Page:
|It may surprise Prairie Readers, but there aren't any Jane Austen books on my Top Ten list. I wish there were because it would make me appear smart and refined.|
"The person, be it gentleman or lady, who has not pleasure in a good novel, must be intolerably stupid.”
― Jane Austen
Father Time is marching towards New Year's Eve. This always puts me in the mood to write "Best of . . . " lists. Sadly I can't write a list of 2013's best movies because I only saw two movies this year (up from NO movies in 2012) - The Book Thief and Hunger Games: Catching Fire. I went to those movies because I loved the originating books.
A list I am extremely qualified to write is "Top Books That Touched My Life At Some Point in Time."
1. Little Women, by Louisa May Alcott
I am still upset that Laurie married Amy instead of Jo. And why Jo had to marry that kindly Mr. Bhaer is beyond me. It is like she was sentenced to marrying a subdued Santa Claus.
2. Breakfast at Tiffanys, by Truman Capote
I reread this book at least once a year. Where else can you find out what the mean reds are?
Holly Golightly: “You know the days when you get the mean reds?
Paul Varjak: The mean reds. You mean like the blues?
Holly Golightly: No. The blues are because you’re getting fat, and maybe it’s been raining too long. You’re just sad, that’s all. The mean reds are horrible. Suddenly you’re afraid, and you don’t know what you’re afraid of. Do you ever get that feeling?”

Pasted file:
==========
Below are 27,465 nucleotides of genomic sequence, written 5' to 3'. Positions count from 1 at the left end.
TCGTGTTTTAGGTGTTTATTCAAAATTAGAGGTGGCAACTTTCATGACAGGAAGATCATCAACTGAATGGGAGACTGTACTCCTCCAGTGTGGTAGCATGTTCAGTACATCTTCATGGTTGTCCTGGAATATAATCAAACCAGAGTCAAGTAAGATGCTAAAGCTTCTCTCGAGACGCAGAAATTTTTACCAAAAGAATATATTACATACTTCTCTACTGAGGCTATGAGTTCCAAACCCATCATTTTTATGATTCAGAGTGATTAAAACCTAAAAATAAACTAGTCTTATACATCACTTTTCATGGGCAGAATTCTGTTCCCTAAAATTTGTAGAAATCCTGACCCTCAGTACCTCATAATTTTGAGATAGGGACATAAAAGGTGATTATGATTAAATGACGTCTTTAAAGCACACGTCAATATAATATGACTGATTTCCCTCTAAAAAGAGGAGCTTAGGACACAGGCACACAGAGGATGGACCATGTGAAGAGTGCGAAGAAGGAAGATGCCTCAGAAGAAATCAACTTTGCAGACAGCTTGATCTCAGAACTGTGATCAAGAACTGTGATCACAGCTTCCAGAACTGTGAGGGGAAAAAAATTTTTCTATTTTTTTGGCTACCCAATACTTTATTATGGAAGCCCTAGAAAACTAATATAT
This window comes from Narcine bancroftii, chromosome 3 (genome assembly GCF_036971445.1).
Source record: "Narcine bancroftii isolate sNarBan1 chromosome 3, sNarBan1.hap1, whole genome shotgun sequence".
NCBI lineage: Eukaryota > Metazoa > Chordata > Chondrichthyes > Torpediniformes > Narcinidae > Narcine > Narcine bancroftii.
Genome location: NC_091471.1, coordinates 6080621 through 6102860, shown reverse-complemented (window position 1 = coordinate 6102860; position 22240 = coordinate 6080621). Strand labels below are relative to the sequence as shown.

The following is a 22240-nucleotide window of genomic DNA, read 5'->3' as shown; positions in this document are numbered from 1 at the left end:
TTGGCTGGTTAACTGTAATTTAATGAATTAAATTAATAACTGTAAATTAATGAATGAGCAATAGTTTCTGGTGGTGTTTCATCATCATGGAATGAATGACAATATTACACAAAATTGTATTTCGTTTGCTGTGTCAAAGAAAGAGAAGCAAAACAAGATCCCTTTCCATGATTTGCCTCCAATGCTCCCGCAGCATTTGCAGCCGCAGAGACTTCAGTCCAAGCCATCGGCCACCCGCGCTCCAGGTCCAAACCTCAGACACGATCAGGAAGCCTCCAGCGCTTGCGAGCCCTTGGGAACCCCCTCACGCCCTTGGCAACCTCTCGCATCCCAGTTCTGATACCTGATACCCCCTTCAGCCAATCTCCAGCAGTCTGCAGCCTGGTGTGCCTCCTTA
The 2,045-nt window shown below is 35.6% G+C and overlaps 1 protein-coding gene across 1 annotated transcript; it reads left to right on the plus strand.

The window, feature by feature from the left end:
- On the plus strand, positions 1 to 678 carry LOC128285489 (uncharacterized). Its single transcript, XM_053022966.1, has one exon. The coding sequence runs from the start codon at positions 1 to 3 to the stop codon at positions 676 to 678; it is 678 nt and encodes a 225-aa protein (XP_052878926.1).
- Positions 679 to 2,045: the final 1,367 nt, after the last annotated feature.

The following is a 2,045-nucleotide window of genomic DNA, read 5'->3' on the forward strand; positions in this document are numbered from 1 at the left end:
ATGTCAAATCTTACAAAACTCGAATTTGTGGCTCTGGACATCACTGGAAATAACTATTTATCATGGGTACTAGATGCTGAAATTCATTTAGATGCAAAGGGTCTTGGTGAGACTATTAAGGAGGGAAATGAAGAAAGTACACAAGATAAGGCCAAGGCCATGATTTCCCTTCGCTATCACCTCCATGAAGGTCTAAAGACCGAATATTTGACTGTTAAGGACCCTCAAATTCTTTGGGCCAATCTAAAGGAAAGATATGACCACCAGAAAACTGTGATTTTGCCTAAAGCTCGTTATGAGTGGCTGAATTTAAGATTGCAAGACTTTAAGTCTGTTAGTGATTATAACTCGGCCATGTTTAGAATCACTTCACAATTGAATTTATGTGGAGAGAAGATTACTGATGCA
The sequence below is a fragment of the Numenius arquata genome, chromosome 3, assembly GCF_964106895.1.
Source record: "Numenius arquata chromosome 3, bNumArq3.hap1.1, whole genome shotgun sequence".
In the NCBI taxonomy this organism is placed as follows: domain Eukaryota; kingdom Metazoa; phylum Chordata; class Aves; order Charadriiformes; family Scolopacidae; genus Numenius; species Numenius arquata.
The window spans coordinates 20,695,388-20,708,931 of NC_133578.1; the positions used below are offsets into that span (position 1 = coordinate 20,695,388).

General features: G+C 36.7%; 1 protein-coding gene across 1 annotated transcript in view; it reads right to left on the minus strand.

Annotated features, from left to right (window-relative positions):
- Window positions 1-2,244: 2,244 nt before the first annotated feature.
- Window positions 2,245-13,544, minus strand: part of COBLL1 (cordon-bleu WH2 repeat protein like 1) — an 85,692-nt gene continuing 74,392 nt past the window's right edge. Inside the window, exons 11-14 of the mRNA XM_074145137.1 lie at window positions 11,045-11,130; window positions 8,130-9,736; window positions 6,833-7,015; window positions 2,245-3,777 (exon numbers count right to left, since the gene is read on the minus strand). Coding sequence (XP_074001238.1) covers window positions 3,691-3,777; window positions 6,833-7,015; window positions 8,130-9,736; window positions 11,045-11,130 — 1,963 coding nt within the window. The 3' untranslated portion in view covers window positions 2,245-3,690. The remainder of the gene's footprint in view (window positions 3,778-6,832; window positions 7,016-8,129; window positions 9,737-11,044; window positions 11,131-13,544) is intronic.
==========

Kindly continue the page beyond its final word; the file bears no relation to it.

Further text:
3. The Book Thief, by Markus Zusak
This book stays with me. I will open it to random pages to revisit the words. Some people can't move beyond the book being narrated by Death. I was immediately hooked.
Markus Zusak says it best: “Sometimes you read a book so special that you want to carry it around with you for months after you've finished just to stay near it.” I want to be near The Book Thief.
4. A Long Walk to Water, by Linda Sue Park
Every year I read this book to my students. Every year I am amazed by the strength and heart of Salva Dut (one of the Lost Boys of Sudan). I never take a glass of water for granted.
5. To Kill A Mockingbird, by Harper Lee
This is probably on everyone's list. How could it not be? I gave this book to Prairie Pa a couple years ago because he claims not to enjoy reading fiction. I think this book changed his mind. Atticus Finch had it going on:
“I wanted you to see what real courage is, instead of getting the idea that courage is a man with a gun in his hand. It's when you know you're licked before you begin, but you begin anyway and see it through no matter what."
To be continued . . .